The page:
Edwards Gets 10 Years

ByMelinda Deslatte

B A T O N   R O U G E, La., Jan. 8, 2001 -- Former Louisiana Gov. Edwin Edwards wassentenced to 10 years in prison and fined $250,000 today forracketeering and extortion.

U.S. District Judge Frank Polozola imposed the sentence, whichwas only slightly short of the maximum of 11 years and $500,000allowed under federal guidelines.

Edwards, 73, showed little emotion as the decision was read, buthis daughters and wife sobbed.

“A long sentence is effectively a death sentence,” saidEdwards’ lawyer Dan Small, who immediately filed notice of appeal.

Convicted on 17 Counts

Edwards, a four-term Democratic governor, was found guilty withhis son Stephen and three other men in May. Edwards was convictedof 17 counts of racketeering, extortion, fraud and conspiracy.Former gubernatorial aide Andrew Martin, cattleman Cecil Brown andBaton Rouge businessman Bobby Johnson also were convicted.

The trial was highlighted by tales of huge sums of cash changinghands, of secretly recorded conversations and the public betrayalof Edwards by men with whom he once socialized and frequentlygambled.

Last month, Polozola threw out sixfraud convictions against the Edwardses. But he let stand the moreserious racketeering and extortion counts against the formergovernor and his son. Each carried a maximum 20-year prisonsentence.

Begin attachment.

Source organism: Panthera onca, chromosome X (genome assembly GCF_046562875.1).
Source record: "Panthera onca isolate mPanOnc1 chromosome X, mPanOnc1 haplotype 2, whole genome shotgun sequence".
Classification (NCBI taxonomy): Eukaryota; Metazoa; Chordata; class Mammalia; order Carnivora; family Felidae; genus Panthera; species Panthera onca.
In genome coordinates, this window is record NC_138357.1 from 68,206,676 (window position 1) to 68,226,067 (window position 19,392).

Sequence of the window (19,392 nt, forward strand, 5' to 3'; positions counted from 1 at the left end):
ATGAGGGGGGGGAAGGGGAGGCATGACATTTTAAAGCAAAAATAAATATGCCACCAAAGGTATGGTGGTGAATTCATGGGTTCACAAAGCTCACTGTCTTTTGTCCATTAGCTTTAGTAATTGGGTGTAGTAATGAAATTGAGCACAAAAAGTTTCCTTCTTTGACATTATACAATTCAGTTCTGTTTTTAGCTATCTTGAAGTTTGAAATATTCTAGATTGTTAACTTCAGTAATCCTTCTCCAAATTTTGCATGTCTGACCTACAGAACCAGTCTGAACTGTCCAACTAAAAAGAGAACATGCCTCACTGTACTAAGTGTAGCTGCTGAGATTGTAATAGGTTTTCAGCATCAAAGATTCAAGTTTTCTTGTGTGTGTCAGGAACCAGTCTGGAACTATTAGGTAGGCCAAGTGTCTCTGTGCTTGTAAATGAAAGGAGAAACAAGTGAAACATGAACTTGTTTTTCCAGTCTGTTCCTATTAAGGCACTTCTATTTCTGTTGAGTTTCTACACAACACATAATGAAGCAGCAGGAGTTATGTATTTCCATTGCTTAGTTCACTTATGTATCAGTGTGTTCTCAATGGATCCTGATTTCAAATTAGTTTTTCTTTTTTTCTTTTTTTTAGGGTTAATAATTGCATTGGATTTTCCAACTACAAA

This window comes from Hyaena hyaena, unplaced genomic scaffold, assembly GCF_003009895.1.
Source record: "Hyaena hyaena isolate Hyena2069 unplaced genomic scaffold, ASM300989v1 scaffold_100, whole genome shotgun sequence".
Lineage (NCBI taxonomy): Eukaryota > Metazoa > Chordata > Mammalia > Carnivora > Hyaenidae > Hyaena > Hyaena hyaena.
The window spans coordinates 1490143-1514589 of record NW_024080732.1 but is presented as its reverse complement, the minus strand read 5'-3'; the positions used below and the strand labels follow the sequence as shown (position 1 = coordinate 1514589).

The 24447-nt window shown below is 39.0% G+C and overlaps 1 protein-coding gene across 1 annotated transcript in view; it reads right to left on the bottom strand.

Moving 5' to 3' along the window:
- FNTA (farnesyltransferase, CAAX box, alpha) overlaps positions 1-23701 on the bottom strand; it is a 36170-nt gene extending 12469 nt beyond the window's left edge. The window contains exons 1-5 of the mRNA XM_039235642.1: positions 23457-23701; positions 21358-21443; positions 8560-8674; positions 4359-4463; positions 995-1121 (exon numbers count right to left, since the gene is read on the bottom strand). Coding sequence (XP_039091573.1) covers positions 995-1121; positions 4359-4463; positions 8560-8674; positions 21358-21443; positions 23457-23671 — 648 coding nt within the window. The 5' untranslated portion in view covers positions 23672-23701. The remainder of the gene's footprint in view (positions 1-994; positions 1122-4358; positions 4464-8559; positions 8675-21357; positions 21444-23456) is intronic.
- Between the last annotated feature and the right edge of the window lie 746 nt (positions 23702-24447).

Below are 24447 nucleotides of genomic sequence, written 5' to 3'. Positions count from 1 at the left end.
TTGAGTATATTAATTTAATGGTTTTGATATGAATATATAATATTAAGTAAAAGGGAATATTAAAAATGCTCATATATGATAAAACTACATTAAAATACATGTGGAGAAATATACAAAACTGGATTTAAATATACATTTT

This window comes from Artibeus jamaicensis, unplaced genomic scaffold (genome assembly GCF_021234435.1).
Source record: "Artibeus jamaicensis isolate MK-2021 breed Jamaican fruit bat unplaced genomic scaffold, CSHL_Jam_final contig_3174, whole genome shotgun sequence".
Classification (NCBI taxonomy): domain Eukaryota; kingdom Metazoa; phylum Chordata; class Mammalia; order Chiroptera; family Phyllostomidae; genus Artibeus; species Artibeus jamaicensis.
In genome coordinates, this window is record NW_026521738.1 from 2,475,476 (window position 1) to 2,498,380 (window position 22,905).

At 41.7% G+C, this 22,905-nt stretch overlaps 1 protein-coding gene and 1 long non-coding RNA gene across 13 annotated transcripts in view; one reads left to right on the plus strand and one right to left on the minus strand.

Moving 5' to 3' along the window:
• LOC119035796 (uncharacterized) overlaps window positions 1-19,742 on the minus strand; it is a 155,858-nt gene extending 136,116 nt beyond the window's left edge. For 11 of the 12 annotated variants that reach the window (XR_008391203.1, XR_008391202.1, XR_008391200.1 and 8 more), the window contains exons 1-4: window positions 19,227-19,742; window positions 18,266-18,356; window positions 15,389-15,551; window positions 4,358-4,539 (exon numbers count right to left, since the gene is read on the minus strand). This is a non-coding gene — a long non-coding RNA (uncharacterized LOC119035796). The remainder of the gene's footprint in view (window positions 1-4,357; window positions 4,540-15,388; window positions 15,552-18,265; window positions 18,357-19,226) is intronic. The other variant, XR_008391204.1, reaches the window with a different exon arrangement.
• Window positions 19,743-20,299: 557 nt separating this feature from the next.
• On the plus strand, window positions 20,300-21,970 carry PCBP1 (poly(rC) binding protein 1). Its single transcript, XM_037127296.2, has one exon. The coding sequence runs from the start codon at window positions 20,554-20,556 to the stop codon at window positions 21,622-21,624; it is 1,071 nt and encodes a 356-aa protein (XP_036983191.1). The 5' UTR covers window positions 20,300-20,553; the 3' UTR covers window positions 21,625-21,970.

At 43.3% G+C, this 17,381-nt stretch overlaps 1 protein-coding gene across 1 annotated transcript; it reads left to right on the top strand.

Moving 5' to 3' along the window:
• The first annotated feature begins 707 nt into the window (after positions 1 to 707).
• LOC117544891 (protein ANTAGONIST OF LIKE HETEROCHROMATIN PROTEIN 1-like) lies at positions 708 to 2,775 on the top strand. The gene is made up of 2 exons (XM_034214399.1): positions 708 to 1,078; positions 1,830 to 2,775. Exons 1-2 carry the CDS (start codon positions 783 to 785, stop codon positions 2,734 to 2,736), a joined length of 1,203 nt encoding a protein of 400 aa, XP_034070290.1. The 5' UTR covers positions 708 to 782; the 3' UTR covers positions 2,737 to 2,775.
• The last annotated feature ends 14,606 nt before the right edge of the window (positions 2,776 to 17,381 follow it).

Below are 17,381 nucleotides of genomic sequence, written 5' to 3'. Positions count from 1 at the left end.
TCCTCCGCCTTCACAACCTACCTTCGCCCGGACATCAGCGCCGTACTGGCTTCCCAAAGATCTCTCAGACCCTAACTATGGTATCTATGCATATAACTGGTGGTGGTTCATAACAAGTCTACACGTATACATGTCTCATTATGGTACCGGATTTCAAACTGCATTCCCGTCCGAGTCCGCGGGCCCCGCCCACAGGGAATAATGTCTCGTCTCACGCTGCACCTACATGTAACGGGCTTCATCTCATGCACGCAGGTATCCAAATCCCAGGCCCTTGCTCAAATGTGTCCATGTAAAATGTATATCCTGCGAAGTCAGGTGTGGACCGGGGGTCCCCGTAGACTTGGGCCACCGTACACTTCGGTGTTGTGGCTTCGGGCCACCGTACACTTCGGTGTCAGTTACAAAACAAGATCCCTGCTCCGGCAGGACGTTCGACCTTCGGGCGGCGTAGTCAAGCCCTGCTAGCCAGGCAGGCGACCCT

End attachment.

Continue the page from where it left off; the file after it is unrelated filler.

U.S. Attorney Eddie Jordan has said his office hasn’t decidedwhether it will retry the men on the voided charges.

Challenging Secret Monitoring

The riverboat gambling investigation stemmed from wiretaps onEdwards’ home telephone and a microphone hidden in his law officefor nearly three years. Edwards is challenging the validity of thegovernment’s secret monitoring.

Louisiana owes much of its reputation as a corrupt state toEdwards, a federal prosecutor said before sentencing.

“People to this day think, thanks largely in part to EdwinEdwards and his codefendants in this case, that Louisiana is ahostile and dangerous place to do business. It’s the Edwardslegacy,” assistant U.S. attorney Jim Letten said.

Edwards’ attorney dismissed Letten’s argument as afantasy.

The defense had argued that the former governor’s sentence should beshort because he would be abused by other prisoners who know hisreputation. On the contrary, Letten said, Edwards’ reputation wouldhelp him because it would make him more popular among otherprisoners.

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